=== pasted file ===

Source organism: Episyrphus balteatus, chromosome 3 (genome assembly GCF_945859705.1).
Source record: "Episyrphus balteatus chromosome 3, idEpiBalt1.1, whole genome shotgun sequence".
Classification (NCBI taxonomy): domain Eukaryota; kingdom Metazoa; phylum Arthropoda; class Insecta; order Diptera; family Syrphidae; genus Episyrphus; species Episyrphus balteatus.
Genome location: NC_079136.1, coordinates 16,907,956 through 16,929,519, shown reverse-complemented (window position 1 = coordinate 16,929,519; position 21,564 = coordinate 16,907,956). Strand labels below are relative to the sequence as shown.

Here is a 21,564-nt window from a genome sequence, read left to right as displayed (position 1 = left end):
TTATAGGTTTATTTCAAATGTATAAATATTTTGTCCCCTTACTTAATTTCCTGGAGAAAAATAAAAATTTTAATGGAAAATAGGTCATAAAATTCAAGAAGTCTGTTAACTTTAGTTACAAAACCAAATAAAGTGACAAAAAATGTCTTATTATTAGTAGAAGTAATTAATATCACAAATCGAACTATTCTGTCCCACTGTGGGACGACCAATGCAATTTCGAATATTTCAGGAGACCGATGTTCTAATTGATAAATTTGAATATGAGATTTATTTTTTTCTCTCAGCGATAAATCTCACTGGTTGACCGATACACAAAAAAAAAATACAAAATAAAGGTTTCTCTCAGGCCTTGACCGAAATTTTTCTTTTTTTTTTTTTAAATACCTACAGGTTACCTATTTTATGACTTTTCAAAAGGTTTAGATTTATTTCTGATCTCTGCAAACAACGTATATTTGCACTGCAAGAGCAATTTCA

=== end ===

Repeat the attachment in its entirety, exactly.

Source organism: Episyrphus balteatus, chromosome 3 (genome assembly GCF_945859705.1).
Source record: "Episyrphus balteatus chromosome 3, idEpiBalt1.1, whole genome shotgun sequence".
Classification (NCBI taxonomy): domain Eukaryota; kingdom Metazoa; phylum Arthropoda; class Insecta; order Diptera; family Syrphidae; genus Episyrphus; species Episyrphus balteatus.
Genome location: NC_079136.1, coordinates 16,907,956 through 16,929,519, shown reverse-complemented (window position 1 = coordinate 16,929,519; position 21,564 = coordinate 16,907,956). Strand labels below are relative to the sequence as shown.

Here is a 21,564-nt window from a genome sequence, read left to right as displayed (position 1 = left end):
TTATAGGTTTATTTCAAATGTATAAATATTTTGTCCCCTTACTTAATTTCCTGGAGAAAAATAAAAATTTTAATGGAAAATAGGTCATAAAATTCAAGAAGTCTGTTAACTTTAGTTACAAAACCAAATAAAGTGACAAAAAATGTCTTATTATTAGTAGAAGTAATTAATATCACAAATCGAACTATTCTGTCCCACTGTGGGACGACCAATGCAATTTCGAATATTTCAGGAGACCGATGTTCTAATTGATAAATTTGAATATGAGATTTATTTTTTTCTCTCAGCGATAAATCTCACTGGTTGACCGATACACAAAAAAAAAATACAAAATAAAGGTTTCTCTCAGGCCTTGACCGAAATTTTTCTTTTTTTTTTTTTAAATACCTACAGGTTACCTATTTTATGACTTTTCAAAAGGTTTAGATTTATTTCTGATCTCTGCAAACAACGTATATTTGCACTGCAAGAGCAATTTCA